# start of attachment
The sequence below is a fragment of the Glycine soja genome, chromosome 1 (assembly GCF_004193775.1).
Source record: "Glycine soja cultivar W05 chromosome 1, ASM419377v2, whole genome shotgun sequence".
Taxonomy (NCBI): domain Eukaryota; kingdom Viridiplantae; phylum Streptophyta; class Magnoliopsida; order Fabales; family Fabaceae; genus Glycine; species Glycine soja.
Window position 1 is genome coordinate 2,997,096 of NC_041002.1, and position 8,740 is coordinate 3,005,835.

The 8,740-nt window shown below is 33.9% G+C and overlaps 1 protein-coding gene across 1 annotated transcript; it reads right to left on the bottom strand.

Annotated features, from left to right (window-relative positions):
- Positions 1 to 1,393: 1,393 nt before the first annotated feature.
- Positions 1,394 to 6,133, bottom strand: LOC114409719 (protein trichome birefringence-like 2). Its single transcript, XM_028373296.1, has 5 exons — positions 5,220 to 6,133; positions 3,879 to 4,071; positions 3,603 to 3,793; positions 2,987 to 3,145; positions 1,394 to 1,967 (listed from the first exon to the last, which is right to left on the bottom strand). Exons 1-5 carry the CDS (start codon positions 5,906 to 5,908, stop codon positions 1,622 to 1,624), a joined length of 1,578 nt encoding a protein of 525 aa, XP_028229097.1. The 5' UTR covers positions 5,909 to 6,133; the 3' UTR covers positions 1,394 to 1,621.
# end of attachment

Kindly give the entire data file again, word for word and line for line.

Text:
The sequence below is a fragment of the Glycine soja genome, chromosome 1 (assembly GCF_004193775.1).
Source record: "Glycine soja cultivar W05 chromosome 1, ASM419377v2, whole genome shotgun sequence".
Taxonomy (NCBI): domain Eukaryota; kingdom Viridiplantae; phylum Streptophyta; class Magnoliopsida; order Fabales; family Fabaceae; genus Glycine; species Glycine soja.
Window position 1 is genome coordinate 2,997,096 of NC_041002.1, and position 8,740 is coordinate 3,005,835.

The 8,740-nt window shown below is 33.9% G+C and overlaps 1 protein-coding gene across 1 annotated transcript; it reads right to left on the bottom strand.

Annotated features, from left to right (window-relative positions):
- Positions 1 to 1,393: 1,393 nt before the first annotated feature.
- Positions 1,394 to 6,133, bottom strand: LOC114409719 (protein trichome birefringence-like 2). Its single transcript, XM_028373296.1, has 5 exons — positions 5,220 to 6,133; positions 3,879 to 4,071; positions 3,603 to 3,793; positions 2,987 to 3,145; positions 1,394 to 1,967 (listed from the first exon to the last, which is right to left on the bottom strand). Exons 1-5 carry the CDS (start codon positions 5,906 to 5,908, stop codon positions 1,622 to 1,624), a joined length of 1,578 nt encoding a protein of 525 aa, XP_028229097.1. The 5' UTR covers positions 5,909 to 6,133; the 3' UTR covers positions 1,394 to 1,621.